Lab tests that linked a cyanide death to a Sudafed cold capsule took two weeks longer than usual, a state official said, and an FBI agent said that may have delayed the issuing of a drug-tampering warning.

Two people in Washington state have died of cyanide poisoning and a third was seriously injured after taking Sudafed capsules.The incidents prompted the over-the-counter drug's manufacturer, Burroughs Wellcome Co. of Research Triangle Park, N.C., to pull it from stores nationwide on Sunday.

Two suspicious-looking Sudafed 12 Hour capsules have been sent to an FBI laboratory in Washington since the recall. Tests on at least one were planned Tuesday, said agent William Gore, who heads the FBI's investigation here.

Authorities said all three poisonings and the discovery of two more capsules that may have been tampered with occurred in the Tacoma-Olympia area.

No one has been arrested, and authorities have not revealed a possible motive.

Tumwater Police Chief Mike Vandiver told Seattle's KIRO-TV on Monday his department is looking at one person, but he refused to identify that person or say whether he or she is a suspect. He said the individual has been under investigation since the first poisoning, on Feb. 2, in which the victim survived.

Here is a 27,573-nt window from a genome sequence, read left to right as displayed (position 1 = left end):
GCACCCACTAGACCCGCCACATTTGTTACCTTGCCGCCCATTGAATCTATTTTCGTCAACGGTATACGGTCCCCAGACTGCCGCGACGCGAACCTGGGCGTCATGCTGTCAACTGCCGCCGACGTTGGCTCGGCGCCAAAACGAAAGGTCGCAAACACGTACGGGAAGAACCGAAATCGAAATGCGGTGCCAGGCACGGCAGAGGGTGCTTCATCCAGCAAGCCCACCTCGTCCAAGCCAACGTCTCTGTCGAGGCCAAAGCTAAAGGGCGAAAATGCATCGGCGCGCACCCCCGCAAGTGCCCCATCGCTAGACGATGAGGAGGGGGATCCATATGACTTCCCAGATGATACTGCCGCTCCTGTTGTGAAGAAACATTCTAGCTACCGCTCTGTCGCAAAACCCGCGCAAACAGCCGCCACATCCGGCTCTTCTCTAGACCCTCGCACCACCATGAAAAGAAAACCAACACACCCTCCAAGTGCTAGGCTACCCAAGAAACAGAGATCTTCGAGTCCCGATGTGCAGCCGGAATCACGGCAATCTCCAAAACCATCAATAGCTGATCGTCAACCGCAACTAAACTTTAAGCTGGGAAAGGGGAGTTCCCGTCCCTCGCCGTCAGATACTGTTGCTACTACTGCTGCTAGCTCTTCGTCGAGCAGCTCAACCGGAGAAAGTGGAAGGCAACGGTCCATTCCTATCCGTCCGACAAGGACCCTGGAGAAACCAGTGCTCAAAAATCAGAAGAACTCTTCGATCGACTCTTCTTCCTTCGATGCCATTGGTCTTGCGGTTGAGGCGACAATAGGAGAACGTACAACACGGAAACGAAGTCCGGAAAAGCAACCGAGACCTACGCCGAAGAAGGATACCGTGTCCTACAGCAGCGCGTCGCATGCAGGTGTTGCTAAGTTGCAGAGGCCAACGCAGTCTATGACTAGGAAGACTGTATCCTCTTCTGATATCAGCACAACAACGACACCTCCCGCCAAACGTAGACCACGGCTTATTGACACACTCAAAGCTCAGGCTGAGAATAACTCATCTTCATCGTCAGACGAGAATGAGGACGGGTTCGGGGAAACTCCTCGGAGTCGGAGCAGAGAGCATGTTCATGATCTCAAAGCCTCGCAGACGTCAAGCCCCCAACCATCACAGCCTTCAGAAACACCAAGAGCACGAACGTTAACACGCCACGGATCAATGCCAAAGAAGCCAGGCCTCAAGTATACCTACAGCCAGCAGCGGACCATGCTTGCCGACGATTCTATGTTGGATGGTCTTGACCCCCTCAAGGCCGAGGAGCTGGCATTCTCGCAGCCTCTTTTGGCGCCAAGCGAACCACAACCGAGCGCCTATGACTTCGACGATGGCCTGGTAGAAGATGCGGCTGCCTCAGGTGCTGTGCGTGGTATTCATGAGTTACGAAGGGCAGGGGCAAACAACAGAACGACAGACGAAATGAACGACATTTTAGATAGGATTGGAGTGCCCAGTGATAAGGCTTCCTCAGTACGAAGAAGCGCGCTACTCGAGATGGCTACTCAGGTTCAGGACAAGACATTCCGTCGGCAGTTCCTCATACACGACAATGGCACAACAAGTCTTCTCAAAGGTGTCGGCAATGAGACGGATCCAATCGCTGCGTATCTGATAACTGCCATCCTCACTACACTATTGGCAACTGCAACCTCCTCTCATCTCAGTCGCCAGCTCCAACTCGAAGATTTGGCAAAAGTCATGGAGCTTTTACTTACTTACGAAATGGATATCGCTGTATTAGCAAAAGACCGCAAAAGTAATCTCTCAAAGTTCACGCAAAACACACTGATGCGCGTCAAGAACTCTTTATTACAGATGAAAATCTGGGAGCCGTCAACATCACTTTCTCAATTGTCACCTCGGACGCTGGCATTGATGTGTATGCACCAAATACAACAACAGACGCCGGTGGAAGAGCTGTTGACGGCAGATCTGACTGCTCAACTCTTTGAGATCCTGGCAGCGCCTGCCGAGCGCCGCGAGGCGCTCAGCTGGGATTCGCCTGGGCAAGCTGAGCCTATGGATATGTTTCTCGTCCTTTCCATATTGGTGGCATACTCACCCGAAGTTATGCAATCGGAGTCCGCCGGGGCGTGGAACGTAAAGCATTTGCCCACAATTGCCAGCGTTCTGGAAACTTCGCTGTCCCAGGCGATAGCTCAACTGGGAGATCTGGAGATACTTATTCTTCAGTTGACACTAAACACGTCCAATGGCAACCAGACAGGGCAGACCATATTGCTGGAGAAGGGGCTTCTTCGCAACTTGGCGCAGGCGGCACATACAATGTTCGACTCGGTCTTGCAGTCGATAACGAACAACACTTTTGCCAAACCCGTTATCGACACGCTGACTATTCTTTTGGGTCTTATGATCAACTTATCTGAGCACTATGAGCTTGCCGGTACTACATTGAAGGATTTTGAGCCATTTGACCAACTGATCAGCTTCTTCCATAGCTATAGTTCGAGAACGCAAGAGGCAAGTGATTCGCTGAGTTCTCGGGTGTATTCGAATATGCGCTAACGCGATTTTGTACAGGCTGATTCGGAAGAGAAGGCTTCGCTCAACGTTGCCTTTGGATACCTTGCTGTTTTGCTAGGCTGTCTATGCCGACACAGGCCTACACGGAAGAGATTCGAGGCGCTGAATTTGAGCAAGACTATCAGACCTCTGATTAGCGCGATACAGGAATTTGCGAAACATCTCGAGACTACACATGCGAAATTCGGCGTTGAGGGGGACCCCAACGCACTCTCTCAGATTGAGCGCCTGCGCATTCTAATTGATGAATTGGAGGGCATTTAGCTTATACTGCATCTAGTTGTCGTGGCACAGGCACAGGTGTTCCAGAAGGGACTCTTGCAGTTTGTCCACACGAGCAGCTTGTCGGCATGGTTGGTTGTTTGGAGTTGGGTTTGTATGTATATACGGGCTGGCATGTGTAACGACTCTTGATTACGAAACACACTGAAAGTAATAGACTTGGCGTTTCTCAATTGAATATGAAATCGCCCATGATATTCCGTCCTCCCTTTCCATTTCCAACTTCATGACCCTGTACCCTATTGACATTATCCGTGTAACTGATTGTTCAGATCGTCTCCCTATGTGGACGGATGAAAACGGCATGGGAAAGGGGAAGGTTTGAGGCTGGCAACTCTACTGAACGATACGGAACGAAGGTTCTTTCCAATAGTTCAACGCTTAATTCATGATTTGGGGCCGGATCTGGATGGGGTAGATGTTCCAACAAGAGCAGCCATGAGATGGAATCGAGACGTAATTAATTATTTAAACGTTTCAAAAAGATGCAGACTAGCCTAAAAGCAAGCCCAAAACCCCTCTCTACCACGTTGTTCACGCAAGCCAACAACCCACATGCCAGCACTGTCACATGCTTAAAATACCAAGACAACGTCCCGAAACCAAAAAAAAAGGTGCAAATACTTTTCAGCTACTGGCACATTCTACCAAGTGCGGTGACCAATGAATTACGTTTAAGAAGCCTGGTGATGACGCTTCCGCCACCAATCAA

Meanwhile, David Predmore of the state toxicology lab told Seattle's KOMO-TV that it took his lab two weeks longer than normal to determine that the first of the two deaths was the result of cyanide poisoning.

He said the process can be done in two days. He said he could not explain the delay.

But Dr. Barry Logan, the lab's director, said there are six lab workers to handle 6,000 cases a year, and because of heavy caseloads, investigators usually wait 10 to 14 days for test results.

Kathleen Daneker, 40, of Tacoma died on Feb. 11. Authorities learned on March 1 that her death was the result of cyanide poisoning and that she had taken Sudafed. They issued a drug-tampering warning the next day.

Stan McWhorter, 44, of Lacey, who also took a Sudafed capsule, died of cyanide poisoning on Feb. 18. Gore said authorities might have issued a warning before that if they had known the cause of Daneker's death sooner.

"It's all hypothetical," Gore said Monday. "But one would assume we would have taken action if we were notified earlier. We would have reacted on the 15th or 16th the same way we reacted on the 1st."